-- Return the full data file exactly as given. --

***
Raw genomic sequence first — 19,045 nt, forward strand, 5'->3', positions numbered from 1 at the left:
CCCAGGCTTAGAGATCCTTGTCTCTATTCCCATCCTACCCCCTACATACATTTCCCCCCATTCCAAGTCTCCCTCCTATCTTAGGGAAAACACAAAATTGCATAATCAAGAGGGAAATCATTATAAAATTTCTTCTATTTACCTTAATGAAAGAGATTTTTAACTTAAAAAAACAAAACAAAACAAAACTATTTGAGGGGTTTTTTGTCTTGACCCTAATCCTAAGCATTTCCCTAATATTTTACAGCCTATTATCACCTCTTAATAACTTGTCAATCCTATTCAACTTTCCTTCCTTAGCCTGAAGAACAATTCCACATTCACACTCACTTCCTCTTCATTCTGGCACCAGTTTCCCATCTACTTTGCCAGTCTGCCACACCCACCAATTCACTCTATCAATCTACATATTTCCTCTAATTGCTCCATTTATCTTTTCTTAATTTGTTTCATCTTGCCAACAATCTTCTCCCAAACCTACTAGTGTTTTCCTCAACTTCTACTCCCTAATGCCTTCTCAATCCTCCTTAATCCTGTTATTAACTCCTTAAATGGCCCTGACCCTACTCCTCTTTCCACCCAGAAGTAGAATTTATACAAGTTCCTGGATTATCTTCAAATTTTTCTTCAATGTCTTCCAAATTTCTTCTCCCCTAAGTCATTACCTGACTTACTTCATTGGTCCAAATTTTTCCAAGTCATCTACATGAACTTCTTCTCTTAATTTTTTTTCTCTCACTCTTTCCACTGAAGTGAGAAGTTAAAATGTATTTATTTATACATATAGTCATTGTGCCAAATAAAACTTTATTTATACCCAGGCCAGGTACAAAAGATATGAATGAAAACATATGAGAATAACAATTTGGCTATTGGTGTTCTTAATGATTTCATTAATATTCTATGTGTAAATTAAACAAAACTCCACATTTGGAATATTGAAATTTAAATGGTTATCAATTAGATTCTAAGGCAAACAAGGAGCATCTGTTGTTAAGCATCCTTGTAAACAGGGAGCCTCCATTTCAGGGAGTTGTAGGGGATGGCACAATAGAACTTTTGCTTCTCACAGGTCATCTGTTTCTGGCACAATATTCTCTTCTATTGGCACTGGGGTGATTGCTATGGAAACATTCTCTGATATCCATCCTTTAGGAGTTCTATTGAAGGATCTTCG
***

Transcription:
Raw genomic sequence first — 19,045 nt, forward strand, 5'->3', positions numbered from 1 at the left:
CCCAGGCTTAGAGATCCTTGTCTCTATTCCCATCCTACCCCCTACATACATTTCCCCCCATTCCAAGTCTCCCTCCTATCTTAGGGAAAACACAAAATTGCATAATCAAGAGGGAAATCATTATAAAATTTCTTCTATTTACCTTAATGAAAGAGATTTTTAACTTAAAAAAACAAAACAAAACAAAACTATTTGAGGGGTTTTTTGTCTTGACCCTAATCCTAAGCATTTCCCTAATATTTTACAGCCTATTATCACCTCTTAATAACTTGTCAATCCTATTCAACTTTCCTTCCTTAGCCTGAAGAACAATTCCACATTCACACTCACTTCCTCTTCATTCTGGCACCAGTTTCCCATCTACTTTGCCAGTCTGCCACACCCACCAATTCACTCTATCAATCTACATATTTCCTCTAATTGCTCCATTTATCTTTTCTTAATTTGTTTCATCTTGCCAACAATCTTCTCCCAAACCTACTAGTGTTTTCCTCAACTTCTACTCCCTAATGCCTTCTCAATCCTCCTTAATCCTGTTATTAACTCCTTAAATGGCCCTGACCCTACTCCTCTTTCCACCCAGAAGTAGAATTTATACAAGTTCCTGGATTATCTTCAAATTTTTCTTCAATGTCTTCCAAATTTCTTCTCCCCTAAGTCATTACCTGACTTACTTCATTGGTCCAAATTTTTCCAAGTCATCTACATGAACTTCTTCTCTTAATTTTTTTTCTCTCACTCTTTCCACTGAAGTGAGAAGTTAAAATGTATTTATTTATACATATAGTCATTGTGCCAAATAAAACTTTATTTATACCCAGGCCAGGTACAAAAGATATGAATGAAAACATATGAGAATAACAATTTGGCTATTGGTGTTCTTAATGATTTCATTAATATTCTATGTGTAAATTAAACAAAACTCCACATTTGGAATATTGAAATTTAAATGGTTATCAATTAGATTCTAAGGCAAACAAGGAGCATCTGTTGTTAAGCATCCTTGTAAACAGGGAGCCTCCATTTCAGGGAGTTGTAGGGGATGGCACAATAGAACTTTTGCTTCTCACAGGTCATCTGTTTCTGGCACAATATTCTCTTCTATTGGCACTGGGGTGATTGCTATGGAAACATTCTCTGATATCCATCCTTTAGGAGTTCTATTGAAGGATCTTCG